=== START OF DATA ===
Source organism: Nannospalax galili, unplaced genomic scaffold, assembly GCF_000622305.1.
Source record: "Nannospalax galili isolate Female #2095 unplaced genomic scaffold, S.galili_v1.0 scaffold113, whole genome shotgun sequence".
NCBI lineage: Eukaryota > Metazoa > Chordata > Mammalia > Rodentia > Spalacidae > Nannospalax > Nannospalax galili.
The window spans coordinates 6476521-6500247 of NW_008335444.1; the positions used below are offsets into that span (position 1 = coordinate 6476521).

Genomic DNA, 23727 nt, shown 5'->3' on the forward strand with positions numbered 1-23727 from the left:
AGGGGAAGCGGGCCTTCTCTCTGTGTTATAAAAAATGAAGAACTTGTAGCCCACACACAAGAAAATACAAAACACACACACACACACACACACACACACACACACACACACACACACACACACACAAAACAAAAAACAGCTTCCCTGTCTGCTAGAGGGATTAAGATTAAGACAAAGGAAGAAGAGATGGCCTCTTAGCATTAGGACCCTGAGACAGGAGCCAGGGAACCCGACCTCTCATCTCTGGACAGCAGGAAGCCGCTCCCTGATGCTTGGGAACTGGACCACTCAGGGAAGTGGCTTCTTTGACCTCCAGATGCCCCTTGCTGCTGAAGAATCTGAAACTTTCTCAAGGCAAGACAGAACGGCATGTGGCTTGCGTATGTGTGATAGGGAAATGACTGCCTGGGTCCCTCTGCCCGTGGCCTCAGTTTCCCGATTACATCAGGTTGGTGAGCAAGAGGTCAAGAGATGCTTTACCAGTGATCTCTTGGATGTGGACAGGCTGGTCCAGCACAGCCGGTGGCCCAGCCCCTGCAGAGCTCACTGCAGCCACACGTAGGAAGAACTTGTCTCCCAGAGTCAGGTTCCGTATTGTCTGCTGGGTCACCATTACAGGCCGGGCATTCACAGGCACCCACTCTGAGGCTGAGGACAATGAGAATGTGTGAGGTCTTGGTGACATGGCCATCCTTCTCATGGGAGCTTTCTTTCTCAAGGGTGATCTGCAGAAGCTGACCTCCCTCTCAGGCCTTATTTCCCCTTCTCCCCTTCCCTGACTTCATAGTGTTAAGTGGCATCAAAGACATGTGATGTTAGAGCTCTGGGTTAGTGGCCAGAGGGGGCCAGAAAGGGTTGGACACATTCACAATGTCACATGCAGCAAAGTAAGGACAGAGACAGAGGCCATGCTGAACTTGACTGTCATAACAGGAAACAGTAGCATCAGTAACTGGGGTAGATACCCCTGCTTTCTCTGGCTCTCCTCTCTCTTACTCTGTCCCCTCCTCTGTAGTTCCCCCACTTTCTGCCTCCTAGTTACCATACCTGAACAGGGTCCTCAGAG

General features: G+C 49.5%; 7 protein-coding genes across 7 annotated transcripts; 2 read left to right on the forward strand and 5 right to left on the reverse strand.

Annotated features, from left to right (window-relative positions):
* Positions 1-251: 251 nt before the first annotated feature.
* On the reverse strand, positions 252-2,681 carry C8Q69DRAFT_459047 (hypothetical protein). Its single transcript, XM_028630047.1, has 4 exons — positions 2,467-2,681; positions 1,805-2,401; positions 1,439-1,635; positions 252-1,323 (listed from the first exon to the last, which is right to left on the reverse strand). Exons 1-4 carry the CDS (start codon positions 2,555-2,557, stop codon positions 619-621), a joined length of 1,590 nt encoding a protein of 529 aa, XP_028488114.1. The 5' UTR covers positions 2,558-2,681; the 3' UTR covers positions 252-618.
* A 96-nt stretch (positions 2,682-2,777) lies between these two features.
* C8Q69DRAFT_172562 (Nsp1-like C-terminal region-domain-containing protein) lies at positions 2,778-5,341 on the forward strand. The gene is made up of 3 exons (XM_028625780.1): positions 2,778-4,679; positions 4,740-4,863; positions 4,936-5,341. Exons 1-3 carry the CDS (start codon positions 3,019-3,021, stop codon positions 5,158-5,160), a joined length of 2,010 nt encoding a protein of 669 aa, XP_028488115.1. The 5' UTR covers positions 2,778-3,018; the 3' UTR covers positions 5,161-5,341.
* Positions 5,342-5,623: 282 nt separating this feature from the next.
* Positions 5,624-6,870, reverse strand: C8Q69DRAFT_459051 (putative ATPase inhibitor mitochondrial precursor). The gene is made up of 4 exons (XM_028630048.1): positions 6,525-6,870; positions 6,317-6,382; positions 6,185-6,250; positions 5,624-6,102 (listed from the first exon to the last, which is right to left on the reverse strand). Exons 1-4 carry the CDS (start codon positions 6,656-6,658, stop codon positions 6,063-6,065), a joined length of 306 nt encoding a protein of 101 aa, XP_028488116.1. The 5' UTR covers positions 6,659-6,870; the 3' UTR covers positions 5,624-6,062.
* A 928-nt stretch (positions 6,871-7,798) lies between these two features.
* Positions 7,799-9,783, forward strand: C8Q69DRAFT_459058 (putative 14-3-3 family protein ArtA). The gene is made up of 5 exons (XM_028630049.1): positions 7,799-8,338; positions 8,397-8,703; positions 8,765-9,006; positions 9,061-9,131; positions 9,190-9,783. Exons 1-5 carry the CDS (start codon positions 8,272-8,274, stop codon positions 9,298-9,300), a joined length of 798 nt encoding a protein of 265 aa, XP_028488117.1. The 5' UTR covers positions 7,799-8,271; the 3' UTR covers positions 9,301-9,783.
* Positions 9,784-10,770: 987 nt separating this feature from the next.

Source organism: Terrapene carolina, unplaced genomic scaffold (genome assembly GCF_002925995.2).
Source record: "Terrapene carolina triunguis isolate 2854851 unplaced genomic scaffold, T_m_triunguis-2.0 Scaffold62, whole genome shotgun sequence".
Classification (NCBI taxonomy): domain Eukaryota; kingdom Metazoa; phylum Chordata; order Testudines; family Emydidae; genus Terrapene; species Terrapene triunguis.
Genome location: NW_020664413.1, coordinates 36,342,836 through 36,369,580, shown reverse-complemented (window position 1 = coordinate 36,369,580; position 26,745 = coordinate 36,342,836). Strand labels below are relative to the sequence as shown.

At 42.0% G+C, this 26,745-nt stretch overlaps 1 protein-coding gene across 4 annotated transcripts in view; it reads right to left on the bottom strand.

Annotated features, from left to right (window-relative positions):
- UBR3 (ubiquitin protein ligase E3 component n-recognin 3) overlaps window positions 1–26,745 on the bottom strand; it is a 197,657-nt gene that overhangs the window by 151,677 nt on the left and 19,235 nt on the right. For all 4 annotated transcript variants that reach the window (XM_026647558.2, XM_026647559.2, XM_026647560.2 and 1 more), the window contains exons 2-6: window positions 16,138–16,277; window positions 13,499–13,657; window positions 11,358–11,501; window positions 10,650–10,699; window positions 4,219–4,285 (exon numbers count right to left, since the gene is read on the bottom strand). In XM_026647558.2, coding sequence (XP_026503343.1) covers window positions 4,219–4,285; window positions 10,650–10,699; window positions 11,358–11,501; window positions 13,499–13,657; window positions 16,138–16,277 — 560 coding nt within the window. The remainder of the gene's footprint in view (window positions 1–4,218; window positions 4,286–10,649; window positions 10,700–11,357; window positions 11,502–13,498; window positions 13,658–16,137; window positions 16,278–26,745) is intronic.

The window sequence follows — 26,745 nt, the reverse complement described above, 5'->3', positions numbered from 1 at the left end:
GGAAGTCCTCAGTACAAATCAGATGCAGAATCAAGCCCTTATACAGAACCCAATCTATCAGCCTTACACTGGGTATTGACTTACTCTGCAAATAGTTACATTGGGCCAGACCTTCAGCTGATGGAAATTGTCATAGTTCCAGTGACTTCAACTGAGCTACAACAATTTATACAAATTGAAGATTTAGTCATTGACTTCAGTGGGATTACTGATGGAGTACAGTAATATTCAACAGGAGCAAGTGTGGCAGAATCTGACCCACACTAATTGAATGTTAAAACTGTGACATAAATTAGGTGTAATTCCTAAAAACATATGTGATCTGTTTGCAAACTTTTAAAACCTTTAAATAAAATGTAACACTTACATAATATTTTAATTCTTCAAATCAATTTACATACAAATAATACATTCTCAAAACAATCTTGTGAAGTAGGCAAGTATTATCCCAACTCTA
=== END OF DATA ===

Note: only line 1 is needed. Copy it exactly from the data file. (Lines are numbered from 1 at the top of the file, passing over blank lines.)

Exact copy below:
Source organism: Nannospalax galili, unplaced genomic scaffold, assembly GCF_000622305.1.